Belding hires engineering firm for lagoon repairs

By Cory Smith • Last Updated 9:56 am on Friday, June 07, 2013

Maintenance on the lagoons at Belding’s wastewater treatment facility to address a slow leak will be underway early this autumn.


BELDING — Maintenance on the lagoons at Belding’s wastewater treatment facility to address a slow leak will be underway early this fall after Belding City Council members approved a proposal from an engineering firm to help perform the work.

After a unanimous 5-0 vote Tuesday evening at the Pere Marquette Depot, council members approved a proposal from Fleis and VandenBrink Engineering Inc. out of Grand Rapids not to exceed $12,800.

“Fleis and Vandenbrink have been working with the city for a number of years and have expertise in their firm relative to wastewater treatment facilities,” Belding City Manager Meg Mullendore said. “Further, they have intimate knowledge of our lagoon system and the needs of our system.”

According to Mullendore, a work plan submitted by the city to the Michigan Department of Environmental Quality (MDEQ) stipulates that the city address correcting a berm situation where a slow leak is present.
“It is of the utmost importance to take care of sooner rather than later,” she said.

According to the scope of services provided by Fleis and VandenBrink, the city is planning to execute maintenance and repairs to the southeast interior berm of lagoon No. 2 at the city’s wastewater treatment facility.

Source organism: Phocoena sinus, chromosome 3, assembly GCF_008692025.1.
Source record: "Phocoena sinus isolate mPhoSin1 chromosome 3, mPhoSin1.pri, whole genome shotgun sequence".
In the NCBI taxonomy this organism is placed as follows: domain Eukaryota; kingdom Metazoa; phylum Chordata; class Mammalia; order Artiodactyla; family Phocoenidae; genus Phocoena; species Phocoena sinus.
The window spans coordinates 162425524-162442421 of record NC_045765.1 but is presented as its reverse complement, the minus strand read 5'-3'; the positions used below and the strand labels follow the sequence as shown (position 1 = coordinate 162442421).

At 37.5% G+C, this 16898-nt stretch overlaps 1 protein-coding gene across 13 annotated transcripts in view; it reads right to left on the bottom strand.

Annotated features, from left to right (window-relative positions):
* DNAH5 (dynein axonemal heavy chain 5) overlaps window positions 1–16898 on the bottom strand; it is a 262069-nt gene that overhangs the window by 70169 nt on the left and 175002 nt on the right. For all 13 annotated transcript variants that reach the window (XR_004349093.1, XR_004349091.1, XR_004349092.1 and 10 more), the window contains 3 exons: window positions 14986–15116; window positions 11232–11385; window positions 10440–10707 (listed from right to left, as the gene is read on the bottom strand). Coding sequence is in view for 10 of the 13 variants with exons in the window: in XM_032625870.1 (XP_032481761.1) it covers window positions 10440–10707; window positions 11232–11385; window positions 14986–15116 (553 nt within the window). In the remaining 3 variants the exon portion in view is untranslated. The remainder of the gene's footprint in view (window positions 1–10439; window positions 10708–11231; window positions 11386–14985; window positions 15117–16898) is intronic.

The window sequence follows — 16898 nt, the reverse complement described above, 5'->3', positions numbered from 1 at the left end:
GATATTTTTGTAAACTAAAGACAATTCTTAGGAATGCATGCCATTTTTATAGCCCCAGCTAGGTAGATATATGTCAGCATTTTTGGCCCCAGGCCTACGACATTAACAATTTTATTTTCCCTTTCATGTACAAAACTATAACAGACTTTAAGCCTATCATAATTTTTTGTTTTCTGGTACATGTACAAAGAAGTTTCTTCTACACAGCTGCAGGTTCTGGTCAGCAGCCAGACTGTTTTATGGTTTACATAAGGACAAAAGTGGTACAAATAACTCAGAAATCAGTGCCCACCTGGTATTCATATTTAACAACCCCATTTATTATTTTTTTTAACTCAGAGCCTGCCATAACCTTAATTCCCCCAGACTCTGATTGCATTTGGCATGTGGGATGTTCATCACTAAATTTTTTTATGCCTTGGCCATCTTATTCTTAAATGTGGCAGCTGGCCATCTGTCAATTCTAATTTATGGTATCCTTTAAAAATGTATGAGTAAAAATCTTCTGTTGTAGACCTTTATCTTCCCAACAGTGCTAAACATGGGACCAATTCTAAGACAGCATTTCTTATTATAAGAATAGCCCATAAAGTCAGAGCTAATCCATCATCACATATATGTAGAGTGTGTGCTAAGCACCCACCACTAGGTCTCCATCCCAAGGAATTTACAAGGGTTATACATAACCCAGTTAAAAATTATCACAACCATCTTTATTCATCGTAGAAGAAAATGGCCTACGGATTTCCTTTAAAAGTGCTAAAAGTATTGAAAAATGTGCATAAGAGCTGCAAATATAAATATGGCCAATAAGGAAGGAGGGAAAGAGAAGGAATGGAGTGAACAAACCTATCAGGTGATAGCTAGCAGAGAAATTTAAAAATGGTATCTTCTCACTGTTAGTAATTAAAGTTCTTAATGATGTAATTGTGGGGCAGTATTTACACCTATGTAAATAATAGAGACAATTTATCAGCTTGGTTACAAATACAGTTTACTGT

Work plan tasks performed by the city include lowering the lagoon to the lowest water level attainable to expose the interior berm without disrupting the wastewater treatment process, perform a field evaluation of accumulated sludge, verify areas of proposed clay repairs, remove and stockpile existing topsoil, remove a minimum of 12-inches of existing berm and providing new clay and topsoil to be placed over berm repair areas.

“We understand that the city is requesting engineering assistance to complete the tasks outlined in the work plan,” Project Manager Robert Wilcox said in a letter to Mullendore. “We appreciate the opportunity to provide you with these services.”

The engineering firm will provide assistance in performing the field evaluation, sampling sludge in the lagoon, and reviewing and confirming areas of clay repairs.

The firm will also evaluate contractor bids and prepare recommendations to the city.

Work is expected to begin on Oct. 15.

According to Mullendore, $150,000 has been allocated in the budget for the repairs and maintenance of the lagoons.

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